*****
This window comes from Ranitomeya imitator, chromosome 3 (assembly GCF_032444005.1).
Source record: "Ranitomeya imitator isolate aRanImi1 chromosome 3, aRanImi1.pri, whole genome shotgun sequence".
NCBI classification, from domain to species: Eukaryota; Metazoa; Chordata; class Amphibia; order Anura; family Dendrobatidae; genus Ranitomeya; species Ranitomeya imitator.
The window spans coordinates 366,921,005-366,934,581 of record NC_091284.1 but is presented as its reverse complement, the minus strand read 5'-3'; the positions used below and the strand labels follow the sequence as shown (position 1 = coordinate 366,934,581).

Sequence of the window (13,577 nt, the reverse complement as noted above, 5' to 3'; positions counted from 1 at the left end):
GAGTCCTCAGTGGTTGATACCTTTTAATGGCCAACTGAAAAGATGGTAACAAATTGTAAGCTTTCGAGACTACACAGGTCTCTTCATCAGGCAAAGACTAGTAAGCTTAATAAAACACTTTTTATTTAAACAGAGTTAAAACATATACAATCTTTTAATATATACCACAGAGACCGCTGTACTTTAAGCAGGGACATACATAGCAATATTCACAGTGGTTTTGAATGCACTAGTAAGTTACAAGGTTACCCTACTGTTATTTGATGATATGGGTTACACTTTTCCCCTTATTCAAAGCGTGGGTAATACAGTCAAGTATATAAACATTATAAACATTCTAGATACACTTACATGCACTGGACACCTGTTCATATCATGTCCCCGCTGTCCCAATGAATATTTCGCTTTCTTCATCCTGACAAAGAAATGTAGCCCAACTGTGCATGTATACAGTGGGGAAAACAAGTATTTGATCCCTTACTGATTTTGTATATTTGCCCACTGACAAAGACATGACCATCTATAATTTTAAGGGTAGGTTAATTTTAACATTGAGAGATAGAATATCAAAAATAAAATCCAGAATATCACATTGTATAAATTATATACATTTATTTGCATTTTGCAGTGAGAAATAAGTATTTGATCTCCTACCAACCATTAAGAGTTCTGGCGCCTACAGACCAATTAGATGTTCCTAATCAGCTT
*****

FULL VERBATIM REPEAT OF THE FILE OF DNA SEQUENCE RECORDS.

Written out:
This window comes from Ranitomeya imitator, chromosome 3 (assembly GCF_032444005.1).
Source record: "Ranitomeya imitator isolate aRanImi1 chromosome 3, aRanImi1.pri, whole genome shotgun sequence".
NCBI classification, from domain to species: Eukaryota; Metazoa; Chordata; class Amphibia; order Anura; family Dendrobatidae; genus Ranitomeya; species Ranitomeya imitator.
The window spans coordinates 366,921,005-366,934,581 of record NC_091284.1 but is presented as its reverse complement, the minus strand read 5'-3'; the positions used below and the strand labels follow the sequence as shown (position 1 = coordinate 366,934,581).

Sequence of the window (13,577 nt, the reverse complement as noted above, 5' to 3'; positions counted from 1 at the left end):
GAGTCCTCAGTGGTTGATACCTTTTAATGGCCAACTGAAAAGATGGTAACAAATTGTAAGCTTTCGAGACTACACAGGTCTCTTCATCAGGCAAAGACTAGTAAGCTTAATAAAACACTTTTTATTTAAACAGAGTTAAAACATATACAATCTTTTAATATATACCACAGAGACCGCTGTACTTTAAGCAGGGACATACATAGCAATATTCACAGTGGTTTTGAATGCACTAGTAAGTTACAAGGTTACCCTACTGTTATTTGATGATATGGGTTACACTTTTCCCCTTATTCAAAGCGTGGGTAATACAGTCAAGTATATAAACATTATAAACATTCTAGATACACTTACATGCACTGGACACCTGTTCATATCATGTCCCCGCTGTCCCAATGAATATTTCGCTTTCTTCATCCTGACAAAGAAATGTAGCCCAACTGTGCATGTATACAGTGGGGAAAACAAGTATTTGATCCCTTACTGATTTTGTATATTTGCCCACTGACAAAGACATGACCATCTATAATTTTAAGGGTAGGTTAATTTTAACATTGAGAGATAGAATATCAAAAATAAAATCCAGAATATCACATTGTATAAATTATATACATTTATTTGCATTTTGCAGTGAGAAATAAGTATTTGATCTCCTACCAACCATTAAGAGTTCTGGCGCCTACAGACCAATTAGATGTTCCTAATCAGCTT